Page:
I didn't care for this recipe. Sounds like 90% of the 5 star reviewers didn't really use a RAW ham (which is actually a fresh leg of pork, sometimes called "fresh ham" - very lean meat and shouldn't be cooked for 6-8 hrs), but they used cured, cooked hams. I have a Wolf oven and used a heavy copper-clad roasting pan, so my equipment was not at fault. I followed the recipe EXACTLY. When I took the meat out after 7 hrs and deboned it, I noticed the top half was dry and tough, while the bottom that sat in the water seemed very tender. I put all the chunks of meat back in the pan, poured on the sauce, which was watery (1-1/2 cups of overly sweet liquid), covered it as called for, and after 30 minutes ALL of the meat had become tough, floating in a sugar liquid. Why is this called "Glazed Ham"? You can't get a glaze when something is braised/steamed after being covered for 7-1/2 hours. The cooked meat of a "fresh ham" is not pink, it is gray, so I don't think the creator of this recipe had a raw ham in mind, as the picture accompanying the recipe shows pink (cured) ham. I'm blaming myself for not thinking harder about how all that thin liquid could possibly become a glaze after 30 mins under cover. Think I'll stick to recipes I watch being made on the various food networks, or Food & Wine magazine. $25 piece of meat wasted.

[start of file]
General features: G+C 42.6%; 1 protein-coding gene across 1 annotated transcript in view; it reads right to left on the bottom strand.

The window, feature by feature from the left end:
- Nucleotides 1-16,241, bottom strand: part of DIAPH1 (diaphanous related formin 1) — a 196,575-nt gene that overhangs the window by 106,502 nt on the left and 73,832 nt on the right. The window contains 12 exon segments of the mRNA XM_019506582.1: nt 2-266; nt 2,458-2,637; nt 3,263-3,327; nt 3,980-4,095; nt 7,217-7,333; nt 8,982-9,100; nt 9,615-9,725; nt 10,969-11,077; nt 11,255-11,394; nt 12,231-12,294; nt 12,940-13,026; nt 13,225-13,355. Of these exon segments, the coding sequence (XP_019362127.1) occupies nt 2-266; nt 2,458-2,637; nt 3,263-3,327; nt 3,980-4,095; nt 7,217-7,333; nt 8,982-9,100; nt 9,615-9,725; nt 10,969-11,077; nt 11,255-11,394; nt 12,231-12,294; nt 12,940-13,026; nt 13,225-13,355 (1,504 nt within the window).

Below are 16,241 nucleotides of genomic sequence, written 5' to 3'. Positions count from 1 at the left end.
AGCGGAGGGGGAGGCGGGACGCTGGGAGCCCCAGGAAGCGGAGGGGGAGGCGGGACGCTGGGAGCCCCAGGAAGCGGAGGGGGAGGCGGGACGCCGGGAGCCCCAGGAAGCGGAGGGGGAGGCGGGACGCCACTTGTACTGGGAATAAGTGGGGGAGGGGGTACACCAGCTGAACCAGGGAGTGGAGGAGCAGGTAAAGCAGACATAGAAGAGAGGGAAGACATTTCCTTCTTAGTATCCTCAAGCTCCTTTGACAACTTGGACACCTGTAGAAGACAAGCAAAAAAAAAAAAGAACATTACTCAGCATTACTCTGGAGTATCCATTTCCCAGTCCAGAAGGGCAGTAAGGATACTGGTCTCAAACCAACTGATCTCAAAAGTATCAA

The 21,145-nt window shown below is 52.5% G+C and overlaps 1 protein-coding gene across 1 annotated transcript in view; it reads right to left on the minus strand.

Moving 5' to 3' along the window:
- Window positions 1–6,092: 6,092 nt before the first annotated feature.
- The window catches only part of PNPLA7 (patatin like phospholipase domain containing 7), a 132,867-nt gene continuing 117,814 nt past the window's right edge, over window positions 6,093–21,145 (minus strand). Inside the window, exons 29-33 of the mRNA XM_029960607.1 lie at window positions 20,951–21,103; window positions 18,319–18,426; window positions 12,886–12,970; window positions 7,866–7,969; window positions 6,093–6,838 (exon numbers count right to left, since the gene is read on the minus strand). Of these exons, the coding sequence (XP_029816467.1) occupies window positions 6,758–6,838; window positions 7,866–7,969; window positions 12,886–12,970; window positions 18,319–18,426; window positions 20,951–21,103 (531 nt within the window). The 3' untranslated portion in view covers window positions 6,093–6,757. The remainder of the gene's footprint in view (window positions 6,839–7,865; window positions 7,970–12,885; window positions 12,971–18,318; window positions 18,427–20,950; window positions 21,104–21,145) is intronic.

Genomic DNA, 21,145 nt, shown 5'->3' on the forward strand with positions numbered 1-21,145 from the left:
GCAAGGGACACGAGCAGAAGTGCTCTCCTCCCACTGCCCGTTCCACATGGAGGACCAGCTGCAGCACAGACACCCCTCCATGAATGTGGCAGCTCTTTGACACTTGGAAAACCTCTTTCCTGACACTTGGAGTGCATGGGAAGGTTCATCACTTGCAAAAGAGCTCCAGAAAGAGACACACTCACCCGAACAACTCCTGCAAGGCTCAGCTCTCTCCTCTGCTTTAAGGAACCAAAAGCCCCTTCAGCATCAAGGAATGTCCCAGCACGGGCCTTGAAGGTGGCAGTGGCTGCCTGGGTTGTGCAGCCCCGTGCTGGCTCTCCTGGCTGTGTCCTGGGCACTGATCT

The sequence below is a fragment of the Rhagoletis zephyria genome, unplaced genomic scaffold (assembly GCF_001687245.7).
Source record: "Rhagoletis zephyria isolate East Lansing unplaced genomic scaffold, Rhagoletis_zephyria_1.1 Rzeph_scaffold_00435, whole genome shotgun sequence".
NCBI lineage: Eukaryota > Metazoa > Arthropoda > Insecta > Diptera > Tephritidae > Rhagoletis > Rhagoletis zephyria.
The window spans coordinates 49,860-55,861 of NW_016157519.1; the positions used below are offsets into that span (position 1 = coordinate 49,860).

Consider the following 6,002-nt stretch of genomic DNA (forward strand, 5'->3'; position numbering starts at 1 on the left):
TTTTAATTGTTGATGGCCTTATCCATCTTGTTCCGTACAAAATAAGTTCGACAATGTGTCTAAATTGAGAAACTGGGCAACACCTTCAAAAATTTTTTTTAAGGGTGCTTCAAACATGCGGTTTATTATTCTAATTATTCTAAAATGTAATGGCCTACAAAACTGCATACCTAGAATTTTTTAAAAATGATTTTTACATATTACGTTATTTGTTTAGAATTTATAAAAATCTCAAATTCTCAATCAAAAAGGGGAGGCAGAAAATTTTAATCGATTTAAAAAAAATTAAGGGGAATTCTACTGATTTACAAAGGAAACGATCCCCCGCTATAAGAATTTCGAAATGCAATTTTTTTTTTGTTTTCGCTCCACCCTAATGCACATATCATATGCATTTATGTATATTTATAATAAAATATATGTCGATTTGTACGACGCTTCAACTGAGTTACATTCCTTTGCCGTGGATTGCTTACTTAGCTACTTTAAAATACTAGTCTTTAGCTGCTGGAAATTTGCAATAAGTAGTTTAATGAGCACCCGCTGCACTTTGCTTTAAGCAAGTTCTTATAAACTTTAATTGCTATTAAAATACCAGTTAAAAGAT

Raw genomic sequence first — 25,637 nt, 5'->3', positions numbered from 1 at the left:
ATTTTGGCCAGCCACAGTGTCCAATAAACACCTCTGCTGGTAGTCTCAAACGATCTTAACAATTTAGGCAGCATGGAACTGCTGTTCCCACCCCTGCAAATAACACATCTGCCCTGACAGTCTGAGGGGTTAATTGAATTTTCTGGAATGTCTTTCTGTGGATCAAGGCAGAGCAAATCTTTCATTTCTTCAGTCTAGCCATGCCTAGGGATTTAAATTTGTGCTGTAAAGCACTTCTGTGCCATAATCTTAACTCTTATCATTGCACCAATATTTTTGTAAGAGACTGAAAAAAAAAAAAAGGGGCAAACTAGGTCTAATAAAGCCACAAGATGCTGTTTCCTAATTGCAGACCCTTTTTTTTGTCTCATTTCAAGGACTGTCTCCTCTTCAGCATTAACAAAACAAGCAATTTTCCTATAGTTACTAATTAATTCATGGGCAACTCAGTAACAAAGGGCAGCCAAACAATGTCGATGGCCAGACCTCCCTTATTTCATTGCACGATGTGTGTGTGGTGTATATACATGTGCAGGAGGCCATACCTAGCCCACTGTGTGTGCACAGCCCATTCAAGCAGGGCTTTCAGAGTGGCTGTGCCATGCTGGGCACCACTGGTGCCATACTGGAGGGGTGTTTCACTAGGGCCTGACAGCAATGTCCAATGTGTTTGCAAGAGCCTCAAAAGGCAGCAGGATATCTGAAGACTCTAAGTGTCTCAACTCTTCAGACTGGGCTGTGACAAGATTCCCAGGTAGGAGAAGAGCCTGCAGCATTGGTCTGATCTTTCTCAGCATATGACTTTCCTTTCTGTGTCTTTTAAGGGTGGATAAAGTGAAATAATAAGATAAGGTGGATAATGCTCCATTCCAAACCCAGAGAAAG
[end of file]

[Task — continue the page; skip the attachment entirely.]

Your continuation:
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I didn't care for this recipe. Sounds like 90% of the 5 star reviewers didn't really use a RAW...